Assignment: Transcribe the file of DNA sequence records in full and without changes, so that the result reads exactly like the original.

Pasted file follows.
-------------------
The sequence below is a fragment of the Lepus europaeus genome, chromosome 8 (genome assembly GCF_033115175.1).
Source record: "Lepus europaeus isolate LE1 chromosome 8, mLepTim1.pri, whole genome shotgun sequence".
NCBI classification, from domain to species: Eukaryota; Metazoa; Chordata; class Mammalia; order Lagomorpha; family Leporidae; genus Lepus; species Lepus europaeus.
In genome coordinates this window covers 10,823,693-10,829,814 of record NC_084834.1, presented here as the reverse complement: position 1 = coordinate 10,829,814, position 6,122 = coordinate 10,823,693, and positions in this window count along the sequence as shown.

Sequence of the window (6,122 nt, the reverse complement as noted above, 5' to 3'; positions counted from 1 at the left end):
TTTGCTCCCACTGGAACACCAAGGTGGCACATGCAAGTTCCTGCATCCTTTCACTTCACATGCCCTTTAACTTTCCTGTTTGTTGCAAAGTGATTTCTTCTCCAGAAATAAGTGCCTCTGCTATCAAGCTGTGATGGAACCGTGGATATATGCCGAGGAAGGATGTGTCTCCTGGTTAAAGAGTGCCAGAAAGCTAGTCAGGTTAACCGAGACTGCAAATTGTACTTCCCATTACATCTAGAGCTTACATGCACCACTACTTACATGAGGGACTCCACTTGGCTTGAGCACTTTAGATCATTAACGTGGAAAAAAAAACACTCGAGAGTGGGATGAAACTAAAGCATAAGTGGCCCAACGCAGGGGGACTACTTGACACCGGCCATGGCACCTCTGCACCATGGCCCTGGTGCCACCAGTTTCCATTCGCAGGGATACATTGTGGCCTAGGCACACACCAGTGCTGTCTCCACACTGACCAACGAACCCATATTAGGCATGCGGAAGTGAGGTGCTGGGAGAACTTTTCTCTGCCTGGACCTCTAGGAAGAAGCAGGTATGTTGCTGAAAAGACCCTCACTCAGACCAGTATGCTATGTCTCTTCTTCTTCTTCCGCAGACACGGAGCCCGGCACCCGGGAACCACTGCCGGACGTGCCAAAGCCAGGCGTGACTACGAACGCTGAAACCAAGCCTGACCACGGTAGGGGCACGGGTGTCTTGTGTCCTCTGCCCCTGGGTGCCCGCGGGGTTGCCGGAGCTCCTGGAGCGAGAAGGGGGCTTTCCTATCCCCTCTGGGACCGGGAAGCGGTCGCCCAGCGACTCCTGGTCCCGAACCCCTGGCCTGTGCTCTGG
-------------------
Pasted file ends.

The sequence below is a fragment of the Lepus europaeus genome, chromosome 8 (genome assembly GCF_033115175.1).
Source record: "Lepus europaeus isolate LE1 chromosome 8, mLepTim1.pri, whole genome shotgun sequence".
NCBI classification, from domain to species: Eukaryota; Metazoa; Chordata; class Mammalia; order Lagomorpha; family Leporidae; genus Lepus; species Lepus europaeus.
In genome coordinates this window covers 10,823,693-10,829,814 of record NC_084834.1, presented here as the reverse complement: position 1 = coordinate 10,829,814, position 6,122 = coordinate 10,823,693, and positions in this window count along the sequence as shown.

Sequence of the window (6,122 nt, the reverse complement as noted above, 5' to 3'; positions counted from 1 at the left end):
TTTGCTCCCACTGGAACACCAAGGTGGCACATGCAAGTTCCTGCATCCTTTCACTTCACATGCCCTTTAACTTTCCTGTTTGTTGCAAAGTGATTTCTTCTCCAGAAATAAGTGCCTCTGCTATCAAGCTGTGATGGAACCGTGGATATATGCCGAGGAAGGATGTGTCTCCTGGTTAAAGAGTGCCAGAAAGCTAGTCAGGTTAACCGAGACTGCAAATTGTACTTCCCATTACATCTAGAGCTTACATGCACCACTACTTACATGAGGGACTCCACTTGGCTTGAGCACTTTAGATCATTAACGTGGAAAAAAAAACACTCGAGAGTGGGATGAAACTAAAGCATAAGTGGCCCAACGCAGGGGGACTACTTGACACCGGCCATGGCACCTCTGCACCATGGCCCTGGTGCCACCAGTTTCCATTCGCAGGGATACATTGTGGCCTAGGCACACACCAGTGCTGTCTCCACACTGACCAACGAACCCATATTAGGCATGCGGAAGTGAGGTGCTGGGAGAACTTTTCTCTGCCTGGACCTCTAGGAAGAAGCAGGTATGTTGCTGAAAAGACCCTCACTCAGACCAGTATGCTATGTCTCTTCTTCTTCTTCCGCAGACACGGAGCCCGGCACCCGGGAACCACTGCCGGACGTGCCAAAGCCAGGCGTGACTACGAACGCTGAAACCAAGCCTGACCACGGTAGGGGCACGGGTGTCTTGTGTCCTCTGCCCCTGGGTGCCCGCGGGGTTGCCGGAGCTCCTGGAGCGAGAAGGGGGCTTTCCTATCCCCTCTGGGACCGGGAAGCGGTCGCCCAGCGACTCCTGGTCCCGAACCCCTGGCCTGTGCTCTGG